As a consequence of its spiritual apostasy, the Lord declared that the kingdom of Judah would be taken into Babylonian captivity for a period of seventy years (Jeremiah 25:12). After a series of devastating campaigns, Judah fell; the city and temple were destroyed in 586 B.C.
In 536 B.C., however, Babylon fell to the Persians. The new Persian monarch was Cyrus. According to the biblical record, Cyrus issued a decree authorizing the Jews to return to their homeland. In the decree, Cyrus affirmed that “Jehovah, the God of heaven” had given to him the kingdoms of the earth; further, wrote Cyrus, “he [God] has charged me to build him a house in Jerusalem which is in Judah” (Ezra 1:2).
Interestingly, the prophet Isaiah had foretold this very matter about 150 years before Cyrus came to the throne (see Isaiah 44:28; 45:1ff).
Josephus, the Jewish historian, has a fascinating comment on this incident. He states that Cyrus was shown the material from the book of Isaiah containing this prophecy. Upon reading the divine prediction, the king announced:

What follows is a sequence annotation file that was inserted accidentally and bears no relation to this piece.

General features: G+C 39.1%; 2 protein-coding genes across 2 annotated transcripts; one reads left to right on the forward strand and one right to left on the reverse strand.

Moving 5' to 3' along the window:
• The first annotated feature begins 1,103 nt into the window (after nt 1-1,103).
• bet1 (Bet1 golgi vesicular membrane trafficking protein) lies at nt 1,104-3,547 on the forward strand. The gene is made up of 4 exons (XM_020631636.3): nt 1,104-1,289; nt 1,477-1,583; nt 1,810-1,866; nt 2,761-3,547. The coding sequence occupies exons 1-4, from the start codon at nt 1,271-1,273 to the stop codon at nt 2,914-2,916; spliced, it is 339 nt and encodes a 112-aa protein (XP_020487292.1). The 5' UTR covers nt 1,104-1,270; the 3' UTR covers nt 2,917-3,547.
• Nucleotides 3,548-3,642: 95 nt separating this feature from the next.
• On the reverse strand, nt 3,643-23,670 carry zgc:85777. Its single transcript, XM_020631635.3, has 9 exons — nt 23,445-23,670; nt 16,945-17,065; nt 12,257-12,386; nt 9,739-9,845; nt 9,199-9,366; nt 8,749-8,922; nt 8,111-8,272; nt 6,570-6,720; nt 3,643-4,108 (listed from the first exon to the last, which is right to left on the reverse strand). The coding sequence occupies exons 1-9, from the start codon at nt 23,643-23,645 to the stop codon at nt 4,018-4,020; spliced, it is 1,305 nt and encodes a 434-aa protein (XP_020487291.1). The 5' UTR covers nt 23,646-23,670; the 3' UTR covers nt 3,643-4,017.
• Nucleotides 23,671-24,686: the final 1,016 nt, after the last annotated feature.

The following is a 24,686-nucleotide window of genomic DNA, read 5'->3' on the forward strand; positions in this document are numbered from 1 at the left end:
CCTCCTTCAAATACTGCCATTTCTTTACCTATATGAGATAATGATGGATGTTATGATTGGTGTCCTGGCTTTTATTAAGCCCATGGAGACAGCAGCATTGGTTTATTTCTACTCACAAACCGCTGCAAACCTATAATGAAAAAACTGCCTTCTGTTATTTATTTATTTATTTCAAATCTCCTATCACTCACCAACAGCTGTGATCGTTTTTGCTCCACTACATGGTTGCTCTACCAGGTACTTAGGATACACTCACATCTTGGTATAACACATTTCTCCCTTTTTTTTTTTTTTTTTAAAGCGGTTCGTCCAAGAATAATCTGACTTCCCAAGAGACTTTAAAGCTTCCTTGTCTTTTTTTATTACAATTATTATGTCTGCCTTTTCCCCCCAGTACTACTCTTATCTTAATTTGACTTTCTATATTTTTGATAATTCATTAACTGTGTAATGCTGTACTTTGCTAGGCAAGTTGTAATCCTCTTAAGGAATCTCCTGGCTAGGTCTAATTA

“Thus says Cyrus the king: Since God Almighty has appointed me to be king of the habitable earth, I believe that he is the God which the nation of the Israelites worship; for indeed he foretold my name by the prophets, and that I should build him a house at Jerusalem, in the country of Judah” (Antiquities 11.1.1).
Josephus declares that it was by this prophecy that the king was motivated “to fulfill what was so written.” This may be an interesting example of how providence can work.
Draw a block around Ezra 1:2, therefore, and note: Josephus states that Cyrus was motivated by Isaiah’s prophecy; see Isaiah 44:28; 45:1ff. This is an interesting detail to mention when teaching this material.